Google+ Followers

Monday, February 10, 2014

Newest Movie Review: Saving Mr. Banks

The Oscar nominations were just announced today, and I am shocked that Saving Mr. Banks did not receive a single nod. I particularly expected to see Emma Thompson nominated for best actress and perhaps Bradley Whitford as best supporting actor, but sadly this wonderful film has been overlooked by the Academy. Very unfortunate, but the public’s opinion is not considered when doling out motion picture accolades. Nevertheless, it is a must-see for the whole family, especially fans of the Disney classic, Mary Poppins.

Other than The Sound of Music, The Wizard of Oz, and perhaps Gone With the Wind, Mary Poppins is one of my all-time-favorite movies. I remember my grandmother introducing us to the soundtrack with Julie Andrews and Dick Van Dyke gracing the album cover. My sisters and I sang all the songs and danced around her house, secretly wishing we could have a nanny float in with the wind and put our slightly dysfunctional family back to order. I even read the first book in the series by PL Travers while in elementary school and was enthralled. All three of my children fell in love with the movie when they were little and have all the songs memorized. We even held on to our old VCR so we can play our worn VHS when the mood strikes.

Saving Mr. Banks tells how these wonderful characters leapt off the pages of Mrs. Travers’ best-selling book and onto the silver screen exactly fifty years ago. Actually, the term “leapt” isn’t appropriate in this case, since there were many obstacles to Walt Disney (played by Tom Hanks) seeing his dream come to fruition—mainly because of Travers’ stubbornness (played by Emma Thompson). Her dogged opposition to her precious story being trivialized by Hollywood put decades between Disney’s offer and the premiere of the final product. Had it not been for his patience and unfailing persistence, the movie would have never been made. As a writer, it is easy to understand Travers’ fear that her beloved characters would be portrayed in a bad light, but her negative, pompous British attitude takes things a bit far. If not for her troubled childhood, she would be a very unlikeable character.

What makes this film so endearing is this backstory of Travers’ loving relationship with her troubled, yet well-intentioned father (played by Colin Farrell). Seen through moving flashbacks, we are introduced to a precocious little girl who absolutely adores her father despite his wild imagination and belief in unattainable dreams. Alcoholism, uncontrolled rage, and financial woes create confusion regarding his motives, which eventually threatens to rip the family apart. Travers’ mother (Ruth Wilson) buckles under the pressure and toys with suicide, but Travers will not be swayed. She remains loyal to her father, holding on to the hope that he will become the man she has always envisioned.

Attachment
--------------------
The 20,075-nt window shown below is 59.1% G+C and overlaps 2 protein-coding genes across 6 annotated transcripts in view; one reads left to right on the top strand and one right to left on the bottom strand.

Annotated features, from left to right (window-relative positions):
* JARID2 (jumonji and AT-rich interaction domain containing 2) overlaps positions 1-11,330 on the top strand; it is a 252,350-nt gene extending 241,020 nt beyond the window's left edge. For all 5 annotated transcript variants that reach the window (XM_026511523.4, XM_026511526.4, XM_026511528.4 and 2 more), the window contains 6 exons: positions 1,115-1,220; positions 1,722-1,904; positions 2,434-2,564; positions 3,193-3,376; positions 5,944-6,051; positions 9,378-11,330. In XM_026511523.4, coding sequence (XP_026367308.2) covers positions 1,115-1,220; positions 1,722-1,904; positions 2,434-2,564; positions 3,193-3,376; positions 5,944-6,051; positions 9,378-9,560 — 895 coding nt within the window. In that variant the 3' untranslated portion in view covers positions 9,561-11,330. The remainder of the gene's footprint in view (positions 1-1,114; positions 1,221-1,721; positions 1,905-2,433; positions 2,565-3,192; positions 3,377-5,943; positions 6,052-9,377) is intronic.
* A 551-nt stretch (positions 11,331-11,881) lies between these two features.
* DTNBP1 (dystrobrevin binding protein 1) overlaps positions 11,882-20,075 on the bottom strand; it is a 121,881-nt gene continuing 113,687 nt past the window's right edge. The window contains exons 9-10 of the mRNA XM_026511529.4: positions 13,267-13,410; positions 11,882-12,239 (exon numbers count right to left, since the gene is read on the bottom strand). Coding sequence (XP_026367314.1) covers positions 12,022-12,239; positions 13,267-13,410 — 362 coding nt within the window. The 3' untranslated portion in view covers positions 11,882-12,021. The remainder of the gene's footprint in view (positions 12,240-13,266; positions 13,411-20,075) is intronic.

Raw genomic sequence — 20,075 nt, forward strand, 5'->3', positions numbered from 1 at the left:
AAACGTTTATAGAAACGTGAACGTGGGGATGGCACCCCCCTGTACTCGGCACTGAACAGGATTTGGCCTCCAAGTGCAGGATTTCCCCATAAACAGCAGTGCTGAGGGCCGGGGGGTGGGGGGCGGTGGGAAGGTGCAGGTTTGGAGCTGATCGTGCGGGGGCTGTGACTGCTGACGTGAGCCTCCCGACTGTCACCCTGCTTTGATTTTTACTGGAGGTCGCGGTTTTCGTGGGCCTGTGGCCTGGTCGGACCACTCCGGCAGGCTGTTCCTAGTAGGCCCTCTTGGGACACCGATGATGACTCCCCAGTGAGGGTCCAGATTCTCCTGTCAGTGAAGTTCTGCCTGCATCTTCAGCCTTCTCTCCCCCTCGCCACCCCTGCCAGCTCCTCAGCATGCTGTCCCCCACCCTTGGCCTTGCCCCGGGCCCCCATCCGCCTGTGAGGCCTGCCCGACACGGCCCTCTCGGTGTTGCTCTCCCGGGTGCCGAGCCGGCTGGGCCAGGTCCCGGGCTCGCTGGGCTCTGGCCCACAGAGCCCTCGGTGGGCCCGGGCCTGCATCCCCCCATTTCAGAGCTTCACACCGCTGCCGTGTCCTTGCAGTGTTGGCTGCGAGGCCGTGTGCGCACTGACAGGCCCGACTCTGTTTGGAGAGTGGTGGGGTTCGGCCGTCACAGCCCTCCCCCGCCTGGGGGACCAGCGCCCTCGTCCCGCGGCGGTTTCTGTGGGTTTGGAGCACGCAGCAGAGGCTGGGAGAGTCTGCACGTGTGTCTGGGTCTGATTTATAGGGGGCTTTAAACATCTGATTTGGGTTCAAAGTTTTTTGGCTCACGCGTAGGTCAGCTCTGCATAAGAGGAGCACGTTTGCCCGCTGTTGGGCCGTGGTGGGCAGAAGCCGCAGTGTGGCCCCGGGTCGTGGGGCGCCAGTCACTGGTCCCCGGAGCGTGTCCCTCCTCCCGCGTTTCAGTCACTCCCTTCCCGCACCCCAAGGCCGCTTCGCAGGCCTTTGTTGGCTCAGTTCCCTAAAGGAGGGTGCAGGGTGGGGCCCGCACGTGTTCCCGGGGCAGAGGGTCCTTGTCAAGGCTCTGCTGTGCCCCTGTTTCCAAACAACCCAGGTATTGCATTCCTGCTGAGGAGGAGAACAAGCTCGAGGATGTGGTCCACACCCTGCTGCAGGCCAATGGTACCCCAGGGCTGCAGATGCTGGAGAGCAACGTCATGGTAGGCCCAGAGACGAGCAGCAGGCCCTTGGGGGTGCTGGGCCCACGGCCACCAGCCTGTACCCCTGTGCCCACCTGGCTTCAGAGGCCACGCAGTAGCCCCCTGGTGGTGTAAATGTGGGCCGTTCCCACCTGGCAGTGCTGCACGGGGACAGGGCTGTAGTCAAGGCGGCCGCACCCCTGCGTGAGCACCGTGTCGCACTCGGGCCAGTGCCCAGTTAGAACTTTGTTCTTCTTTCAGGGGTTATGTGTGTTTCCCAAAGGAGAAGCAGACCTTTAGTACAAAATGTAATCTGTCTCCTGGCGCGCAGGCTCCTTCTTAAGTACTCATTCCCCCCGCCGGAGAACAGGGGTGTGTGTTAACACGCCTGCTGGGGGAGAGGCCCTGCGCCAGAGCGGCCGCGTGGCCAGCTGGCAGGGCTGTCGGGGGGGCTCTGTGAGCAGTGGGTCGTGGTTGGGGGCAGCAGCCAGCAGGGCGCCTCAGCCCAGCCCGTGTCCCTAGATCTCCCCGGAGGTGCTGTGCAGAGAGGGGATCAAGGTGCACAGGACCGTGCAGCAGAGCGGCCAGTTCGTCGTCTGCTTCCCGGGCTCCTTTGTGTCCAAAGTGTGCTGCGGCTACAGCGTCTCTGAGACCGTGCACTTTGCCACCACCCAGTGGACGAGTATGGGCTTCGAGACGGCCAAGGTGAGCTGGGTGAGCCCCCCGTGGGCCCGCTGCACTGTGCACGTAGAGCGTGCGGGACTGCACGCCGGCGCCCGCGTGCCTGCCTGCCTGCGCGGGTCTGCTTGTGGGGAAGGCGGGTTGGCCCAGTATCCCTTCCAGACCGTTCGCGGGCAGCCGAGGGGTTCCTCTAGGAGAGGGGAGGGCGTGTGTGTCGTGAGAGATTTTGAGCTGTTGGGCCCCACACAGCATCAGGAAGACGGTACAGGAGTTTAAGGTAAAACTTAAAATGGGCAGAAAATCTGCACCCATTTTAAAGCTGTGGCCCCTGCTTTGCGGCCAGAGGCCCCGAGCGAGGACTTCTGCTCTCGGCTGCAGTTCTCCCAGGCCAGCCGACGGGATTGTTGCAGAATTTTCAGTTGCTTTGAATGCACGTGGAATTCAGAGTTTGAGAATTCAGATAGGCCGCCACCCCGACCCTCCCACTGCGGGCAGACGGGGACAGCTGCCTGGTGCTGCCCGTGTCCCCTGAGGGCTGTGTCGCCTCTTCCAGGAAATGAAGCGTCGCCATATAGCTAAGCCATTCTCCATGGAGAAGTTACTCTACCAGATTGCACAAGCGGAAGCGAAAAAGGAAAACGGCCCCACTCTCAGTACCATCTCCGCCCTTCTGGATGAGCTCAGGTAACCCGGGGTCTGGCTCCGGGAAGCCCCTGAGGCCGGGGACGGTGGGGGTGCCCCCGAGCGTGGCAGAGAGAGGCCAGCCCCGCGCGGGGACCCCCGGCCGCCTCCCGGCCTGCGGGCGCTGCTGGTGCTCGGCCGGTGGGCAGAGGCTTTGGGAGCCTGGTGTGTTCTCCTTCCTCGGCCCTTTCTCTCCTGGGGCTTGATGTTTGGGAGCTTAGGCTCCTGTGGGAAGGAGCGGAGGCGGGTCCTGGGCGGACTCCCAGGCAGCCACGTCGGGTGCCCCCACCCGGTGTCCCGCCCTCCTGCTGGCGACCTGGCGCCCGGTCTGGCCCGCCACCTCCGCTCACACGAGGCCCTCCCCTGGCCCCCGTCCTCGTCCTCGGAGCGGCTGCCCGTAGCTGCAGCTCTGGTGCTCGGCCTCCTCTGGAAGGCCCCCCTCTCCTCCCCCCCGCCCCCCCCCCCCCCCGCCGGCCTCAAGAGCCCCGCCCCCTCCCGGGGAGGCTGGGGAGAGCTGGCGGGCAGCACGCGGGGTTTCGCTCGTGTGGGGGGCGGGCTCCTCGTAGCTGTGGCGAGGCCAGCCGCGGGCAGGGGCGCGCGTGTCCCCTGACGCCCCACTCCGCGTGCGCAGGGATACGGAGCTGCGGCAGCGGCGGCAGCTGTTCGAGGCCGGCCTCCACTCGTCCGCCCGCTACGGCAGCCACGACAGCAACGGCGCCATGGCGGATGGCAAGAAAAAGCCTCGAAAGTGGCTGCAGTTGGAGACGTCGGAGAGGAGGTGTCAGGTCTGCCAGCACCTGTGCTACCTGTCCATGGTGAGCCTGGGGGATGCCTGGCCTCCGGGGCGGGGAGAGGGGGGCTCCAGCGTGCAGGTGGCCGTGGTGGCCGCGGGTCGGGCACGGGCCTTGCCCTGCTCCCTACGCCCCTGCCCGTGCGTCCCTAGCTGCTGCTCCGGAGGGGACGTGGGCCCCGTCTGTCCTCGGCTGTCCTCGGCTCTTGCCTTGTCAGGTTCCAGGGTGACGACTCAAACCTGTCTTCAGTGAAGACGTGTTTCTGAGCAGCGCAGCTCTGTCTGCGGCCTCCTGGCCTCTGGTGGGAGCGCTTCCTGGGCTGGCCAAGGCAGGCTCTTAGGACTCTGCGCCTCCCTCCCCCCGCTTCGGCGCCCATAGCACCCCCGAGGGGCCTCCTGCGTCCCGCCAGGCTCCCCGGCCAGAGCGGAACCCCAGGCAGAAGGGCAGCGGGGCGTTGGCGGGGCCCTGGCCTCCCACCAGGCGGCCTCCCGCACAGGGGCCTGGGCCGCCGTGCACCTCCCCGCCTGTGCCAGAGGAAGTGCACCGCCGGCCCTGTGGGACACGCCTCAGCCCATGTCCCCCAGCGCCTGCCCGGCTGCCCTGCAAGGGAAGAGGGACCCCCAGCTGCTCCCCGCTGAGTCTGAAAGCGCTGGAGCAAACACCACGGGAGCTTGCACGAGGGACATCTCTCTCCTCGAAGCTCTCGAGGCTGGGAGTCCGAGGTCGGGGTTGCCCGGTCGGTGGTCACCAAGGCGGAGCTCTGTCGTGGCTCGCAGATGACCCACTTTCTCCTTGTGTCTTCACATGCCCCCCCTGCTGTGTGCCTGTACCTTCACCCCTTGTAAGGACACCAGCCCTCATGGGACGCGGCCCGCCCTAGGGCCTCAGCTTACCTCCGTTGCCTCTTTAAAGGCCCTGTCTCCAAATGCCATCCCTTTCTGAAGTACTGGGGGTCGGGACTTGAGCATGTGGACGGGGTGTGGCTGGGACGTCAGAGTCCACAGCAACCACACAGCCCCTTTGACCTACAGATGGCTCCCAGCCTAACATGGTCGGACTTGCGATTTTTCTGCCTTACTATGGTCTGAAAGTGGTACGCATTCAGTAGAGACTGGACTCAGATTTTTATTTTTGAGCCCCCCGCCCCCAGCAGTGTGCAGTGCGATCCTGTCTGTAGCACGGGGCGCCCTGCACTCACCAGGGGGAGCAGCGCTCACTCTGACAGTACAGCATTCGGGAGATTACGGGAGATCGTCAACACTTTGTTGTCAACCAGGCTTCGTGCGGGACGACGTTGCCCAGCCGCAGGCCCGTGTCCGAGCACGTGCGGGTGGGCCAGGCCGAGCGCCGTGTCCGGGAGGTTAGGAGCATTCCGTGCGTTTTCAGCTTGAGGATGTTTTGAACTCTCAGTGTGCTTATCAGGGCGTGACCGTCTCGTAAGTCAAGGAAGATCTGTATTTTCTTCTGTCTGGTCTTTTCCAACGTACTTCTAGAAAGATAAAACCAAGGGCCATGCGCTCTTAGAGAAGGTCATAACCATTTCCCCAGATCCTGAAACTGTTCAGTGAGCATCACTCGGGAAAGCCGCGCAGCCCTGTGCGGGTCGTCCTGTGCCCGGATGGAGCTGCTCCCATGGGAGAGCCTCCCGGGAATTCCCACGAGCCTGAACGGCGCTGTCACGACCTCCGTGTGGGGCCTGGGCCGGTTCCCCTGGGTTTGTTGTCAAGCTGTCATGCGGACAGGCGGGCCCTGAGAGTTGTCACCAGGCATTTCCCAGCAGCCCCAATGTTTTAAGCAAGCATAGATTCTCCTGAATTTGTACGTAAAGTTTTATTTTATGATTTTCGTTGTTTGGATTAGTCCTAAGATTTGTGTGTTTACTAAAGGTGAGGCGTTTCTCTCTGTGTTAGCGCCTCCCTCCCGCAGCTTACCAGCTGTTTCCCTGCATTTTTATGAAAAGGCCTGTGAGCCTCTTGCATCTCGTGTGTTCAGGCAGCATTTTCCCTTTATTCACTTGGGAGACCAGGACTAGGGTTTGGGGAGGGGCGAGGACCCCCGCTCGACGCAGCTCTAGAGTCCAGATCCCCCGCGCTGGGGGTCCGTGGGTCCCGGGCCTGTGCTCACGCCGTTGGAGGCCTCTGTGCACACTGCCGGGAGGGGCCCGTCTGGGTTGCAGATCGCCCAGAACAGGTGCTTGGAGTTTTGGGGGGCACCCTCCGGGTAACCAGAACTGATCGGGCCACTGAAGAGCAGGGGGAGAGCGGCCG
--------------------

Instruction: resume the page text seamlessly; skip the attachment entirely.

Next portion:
When things get worse, Travers’ aunt Ellie (Rachel Griffiths) unexpectantly appears, promising to restore balance to their chaotic world. With her black-brimmed hat and parrot-handled umbrella, she looks very much like a dusty, plain version of Julie Andrews’ rendition of Mary Poppins. It is an “aha” moment when she steps across the threshold of the front door with her Victorian boots in perfect, ballet first-position, ready to set the house in order. Plopping her tapestry bag on the table, she carefully unpacks, pulling out exotic items that leave Travers and her sister “gobsmacked” (a British term for shocked), much like the Banks children in the Disney film. Then with the snap of her fingers and a “spit spot,” she rolls up her sleeves and puts the children to work.

But even a real, live-in-the-flesh Mary Poppins cannot save Travers’ father, which is a cruel truth for a young girl to accept. When he dies from consumption, his dreams go with him, as does Travers’ hope for joy and happiness. Her only consolation is his imaginative spirit that has taken root in her soul, giving her the ability to rewrite her own version of reality. From her pain, the Banks family was birthed, including the stuffy Mr. Banks, naΓ―ve yet rebellious Mrs. Banks, endearing Jane and Michael, and the magical, yet somewhat supernatural, Mary Poppins.

There are so many more wonderful elements to Saving Mr. Banks, that it is impossible to list them all. First, Emma Thompson is hilarious as PL Travers and plays beautifully off Tom Hanks’ embodiment of the fun-loving Walt Disney. Their tender moments, often preceded by Travers’ pompous tirades, are touching—and when Disney and his development team finally crack through her thick veneer with the song, “Let’s Go Fly a Kite,” I had to work hard to hold back the tears. I loved the fact that both Travers and Disney were equally passionate about the same story that spoke so differently to their hearts. Both of them suffered dark childhoods at the hands of loving, yet disappointing fathers, and the fantasy of Mary Poppins was their opportunity to restore that legacy. If I had to sum up the movie in one sentence, I would say that Saving Mr. Banks is about the power of story to reconcile the past, thereby healing the deepest of wounds.

Don’t let the Academy’s Oscar snub stop you from getting to the theater (or your local Redbox) to see this fabulous film. Hopefully, its box-office success will revive a much-loved character and introduce her to a whole new generation of adults and children alike. It wouldn’t hurt this country a bit to have a few more Mary Poppinses in our homes and classrooms. Just sayin’! Sounds like a supercalifragilisticexpialidociously awesome idea if you ask me!

No comments: